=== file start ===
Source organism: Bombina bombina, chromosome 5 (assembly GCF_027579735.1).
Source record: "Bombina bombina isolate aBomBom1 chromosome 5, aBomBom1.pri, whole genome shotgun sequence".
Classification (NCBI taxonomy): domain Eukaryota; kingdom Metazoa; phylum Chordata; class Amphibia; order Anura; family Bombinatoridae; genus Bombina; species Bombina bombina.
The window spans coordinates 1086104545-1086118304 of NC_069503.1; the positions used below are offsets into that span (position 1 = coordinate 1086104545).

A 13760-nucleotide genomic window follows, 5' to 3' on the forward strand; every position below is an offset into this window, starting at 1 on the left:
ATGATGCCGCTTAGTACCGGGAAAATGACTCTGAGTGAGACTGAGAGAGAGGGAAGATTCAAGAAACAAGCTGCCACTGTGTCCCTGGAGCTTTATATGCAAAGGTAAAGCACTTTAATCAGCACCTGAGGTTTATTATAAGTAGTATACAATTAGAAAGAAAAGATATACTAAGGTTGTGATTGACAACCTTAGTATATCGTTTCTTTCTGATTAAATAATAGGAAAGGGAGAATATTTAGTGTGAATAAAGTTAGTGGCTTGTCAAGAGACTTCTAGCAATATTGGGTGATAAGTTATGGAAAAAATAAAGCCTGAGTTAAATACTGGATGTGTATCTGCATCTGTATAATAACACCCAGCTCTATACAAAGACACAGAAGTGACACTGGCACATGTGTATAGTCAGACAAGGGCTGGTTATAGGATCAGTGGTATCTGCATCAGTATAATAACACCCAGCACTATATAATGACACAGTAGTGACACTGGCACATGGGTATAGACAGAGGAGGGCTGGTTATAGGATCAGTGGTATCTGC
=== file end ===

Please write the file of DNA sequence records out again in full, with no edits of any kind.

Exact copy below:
Source organism: Bombina bombina, chromosome 5 (assembly GCF_027579735.1).
Source record: "Bombina bombina isolate aBomBom1 chromosome 5, aBomBom1.pri, whole genome shotgun sequence".
Classification (NCBI taxonomy): domain Eukaryota; kingdom Metazoa; phylum Chordata; class Amphibia; order Anura; family Bombinatoridae; genus Bombina; species Bombina bombina.
The window spans coordinates 1086104545-1086118304 of NC_069503.1; the positions used below are offsets into that span (position 1 = coordinate 1086104545).

A 13760-nucleotide genomic window follows, 5' to 3' on the forward strand; every position below is an offset into this window, starting at 1 on the left:
ATGATGCCGCTTAGTACCGGGAAAATGACTCTGAGTGAGACTGAGAGAGAGGGAAGATTCAAGAAACAAGCTGCCACTGTGTCCCTGGAGCTTTATATGCAAAGGTAAAGCACTTTAATCAGCACCTGAGGTTTATTATAAGTAGTATACAATTAGAAAGAAAAGATATACTAAGGTTGTGATTGACAACCTTAGTATATCGTTTCTTTCTGATTAAATAATAGGAAAGGGAGAATATTTAGTGTGAATAAAGTTAGTGGCTTGTCAAGAGACTTCTAGCAATATTGGGTGATAAGTTATGGAAAAAATAAAGCCTGAGTTAAATACTGGATGTGTATCTGCATCTGTATAATAACACCCAGCTCTATACAAAGACACAGAAGTGACACTGGCACATGTGTATAGTCAGACAAGGGCTGGTTATAGGATCAGTGGTATCTGCATCAGTATAATAACACCCAGCACTATATAATGACACAGTAGTGACACTGGCACATGGGTATAGACAGAGGAGGGCTGGTTATAGGATCAGTGGTATCTGC